This is one blog post I feel very qualified to write. Four out of five of our boys have been troublesome toddlers.
After birth they have given us about enough time to work through the sleep-deprived newborn stage and then they start walking. A day later they start running.
Fast, curious, fiercely independent, unafraid, energetic, and trips to the ER mark these eventful days.
"Its too high" or "I might get hurt" are unheard of in our household.
Instead it is go, go, go...destruction...and more destruction.
As I write this, our carpets are covered with half a bottle of maple syrup. To add to the sticky, gooey carpets, a sharpie marker has decorated both couches, the coffee table, and the piano bench. The sharpie incident happened yesterday. Somehow the two year old also managed to cover himself and his brother's jeans while the older four boys were in the same room and no one happened to notice.
Every scratch, bruise, or stitch scar has a story to tell.
Every room in our home has a story to tell. The hallway upstairs has our dark black business stamp, stamped over the walls.
You can't leave anything laying around.
Why do anything normal?
Even decorative birds get their beaks knocked off, their tails sawn off, and their little legs duct taped together.
But, we have survived this stage (x4) and will continue trudge on and even smile!
Here are tips gathered from the past 11 years.
*Realize this stage is not bound to the age of two. It can hit from the moment they start walking and last for years. One of our boys stayed in this stage just over four years & three months and bang! It was over.
*Do what you need to do in order to survive. Buy those bungee chords and whatever else you need to keep the cupboard doors locked (no matter how ugly it looks).
*If you have little run-aways get latches, hooks, dead-bolts. It doesn't matter what you use but it is peace of mind.
*Use a playpen. Set one up in front of a window so they can see some action outside. Keep the playpen set up and use it until they learn how to jump out.
*Realize even if your children are spread apart in age, they may both be going through the stage at the same time because as I have said before, this stage is not bound to the two year old age.
*Do not buy beautiful, expensive furniture. It will just get wrecked.
*Decorate in rustic, vintage, or anything else that has the distressed look.
*Only keep one roll of toilet paper beside the toilet at a time. It is much easier to fish out one full roll rather than 6-8 rolls jammed into the toilet.
*Give other family members detailed and strict instructions on closing the bathroom door at all times.
*Be thankful that you do not have twins even though you hoped you would and maybe even prayed for twins while you were sick and pregnant- thinking that you could have one less pregnancy.
*Allow for a ride-on-toy in the house. This can occupy them for hours while they zoom around. It may be loud but you will always know where they are and they are not busy wrecking or making a mess.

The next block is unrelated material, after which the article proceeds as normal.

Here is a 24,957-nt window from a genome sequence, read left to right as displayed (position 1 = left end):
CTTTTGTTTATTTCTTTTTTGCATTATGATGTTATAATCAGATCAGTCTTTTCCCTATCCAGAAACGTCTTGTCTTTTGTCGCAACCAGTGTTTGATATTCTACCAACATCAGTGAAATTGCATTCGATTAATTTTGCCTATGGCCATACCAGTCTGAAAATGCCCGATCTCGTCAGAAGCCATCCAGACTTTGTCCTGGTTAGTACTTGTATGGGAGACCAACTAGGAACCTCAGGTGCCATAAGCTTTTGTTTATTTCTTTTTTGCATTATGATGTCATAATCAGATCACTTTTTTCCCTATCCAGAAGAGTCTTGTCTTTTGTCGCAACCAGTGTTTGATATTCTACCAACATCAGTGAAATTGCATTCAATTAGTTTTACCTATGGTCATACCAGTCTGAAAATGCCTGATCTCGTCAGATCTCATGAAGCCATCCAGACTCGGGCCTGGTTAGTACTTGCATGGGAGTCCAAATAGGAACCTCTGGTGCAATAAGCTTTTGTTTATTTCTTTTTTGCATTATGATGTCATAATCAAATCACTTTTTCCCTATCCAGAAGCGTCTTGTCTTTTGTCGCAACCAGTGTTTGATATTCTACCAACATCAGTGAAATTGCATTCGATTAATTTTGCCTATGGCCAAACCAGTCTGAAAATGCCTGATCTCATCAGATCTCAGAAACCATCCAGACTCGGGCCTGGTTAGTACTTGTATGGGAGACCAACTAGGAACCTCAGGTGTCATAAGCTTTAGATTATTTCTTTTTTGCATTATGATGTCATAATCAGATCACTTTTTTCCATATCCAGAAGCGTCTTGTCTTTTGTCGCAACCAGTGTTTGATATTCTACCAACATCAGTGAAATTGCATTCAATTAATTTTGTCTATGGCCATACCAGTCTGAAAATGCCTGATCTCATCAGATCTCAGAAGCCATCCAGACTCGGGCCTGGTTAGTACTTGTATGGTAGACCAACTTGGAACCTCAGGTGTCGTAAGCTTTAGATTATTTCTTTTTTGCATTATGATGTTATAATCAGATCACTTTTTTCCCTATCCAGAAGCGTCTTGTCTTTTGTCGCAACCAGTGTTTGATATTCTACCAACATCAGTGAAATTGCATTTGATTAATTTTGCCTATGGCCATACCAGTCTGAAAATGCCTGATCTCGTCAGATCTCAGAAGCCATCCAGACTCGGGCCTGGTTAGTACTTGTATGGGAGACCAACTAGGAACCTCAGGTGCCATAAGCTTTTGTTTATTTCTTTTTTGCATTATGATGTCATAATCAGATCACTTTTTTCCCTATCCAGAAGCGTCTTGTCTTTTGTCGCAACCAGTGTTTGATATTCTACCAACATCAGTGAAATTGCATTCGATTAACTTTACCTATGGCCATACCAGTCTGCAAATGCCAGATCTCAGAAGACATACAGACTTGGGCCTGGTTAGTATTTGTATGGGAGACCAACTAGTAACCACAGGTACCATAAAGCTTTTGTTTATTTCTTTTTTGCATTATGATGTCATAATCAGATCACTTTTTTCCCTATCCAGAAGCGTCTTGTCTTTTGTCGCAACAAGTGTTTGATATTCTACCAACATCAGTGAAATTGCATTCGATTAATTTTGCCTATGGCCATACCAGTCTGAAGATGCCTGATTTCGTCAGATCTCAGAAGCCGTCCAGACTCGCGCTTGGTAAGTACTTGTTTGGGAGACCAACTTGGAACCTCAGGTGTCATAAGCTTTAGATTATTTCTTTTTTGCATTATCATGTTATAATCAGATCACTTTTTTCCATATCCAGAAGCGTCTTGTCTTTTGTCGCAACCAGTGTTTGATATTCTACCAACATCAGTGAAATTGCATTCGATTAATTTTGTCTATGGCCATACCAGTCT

*Be very disciplined with nap times. These children play hard and sleep hard. As much as possible be home during nap times so they can sleep in their own beds and have that down time, even if this means you giving up an outing. It will make for a happier child during supper time.
*When they have their naps, maybe you should lie down too or take that time for a cup of tea or read a chapter of a good book.
*Budget for a babysitter. Whether you use this time to do errands or go on a date night with your husband, a babysitter gives you a "recharge" time. It helps you realize that you are not going crazy - at least not all of the way.
*Be thankful for extended family. I have some wonderful aunts that "get it." They understand this stage & help put things in perspective. My mom helps find the humor in situations and that leads me to the next point.
*Laugh, even if you need to force yourself. You may feel like crying but instead try to laugh, even if it is a half hearted chuckle.
*Treasure your friendships. Be intentional with staying in touch with your friends. I especially appreciate the friends that have asked me what would suite our family more: visiting in our home, or us going to visit them in their home. These friends totally get it. There are just some of those times when going out is a real treat, but other times you realize your child knows his boundaries in his own home and will do much better in his own surroundings.
*These friends don't mind to have coffee with you while sitting on the stairs, blocking it so your little one can't climb up. These friends don't mind running to the bathroom making sure the bathroom door is closed. They don't mind hiding scissors, locking outside doors, and recruiting their older children to help look after the little ones.
*We do not do the food wars. If they do not eat what you have set out for a meal, they do not get anything to eat until the next meal. They will eat the next meal. And if not that one, then for sure the next one.
*Go to Bible Study. This time helps you refocus, gives opportunity for spiritual growth, & allows you to listen to the wisdom and advice of other women.
*Being curious, independent, imaginative, & persistent are all good character qualities; they just need to be channeled.
*These little trouble makers are charmers. With sparkles in their eyes, they have a real zest and zeal for life. There isn't an ounce of dullness in them and they make life exciting. No matter what they have done to make your day hairy, they can give the fiercest hugs and slather you with wet, slobbery kisses.
*Our son that was the hardest for me and stayed in this stage for years, is now a sweet, tender boy. He has a delightful, friendly character and is a happy little five year old. There is HOPE!
*Writing is therapeutic. Do you have any stories or tips on surviving these troublesome years that you would like to share?!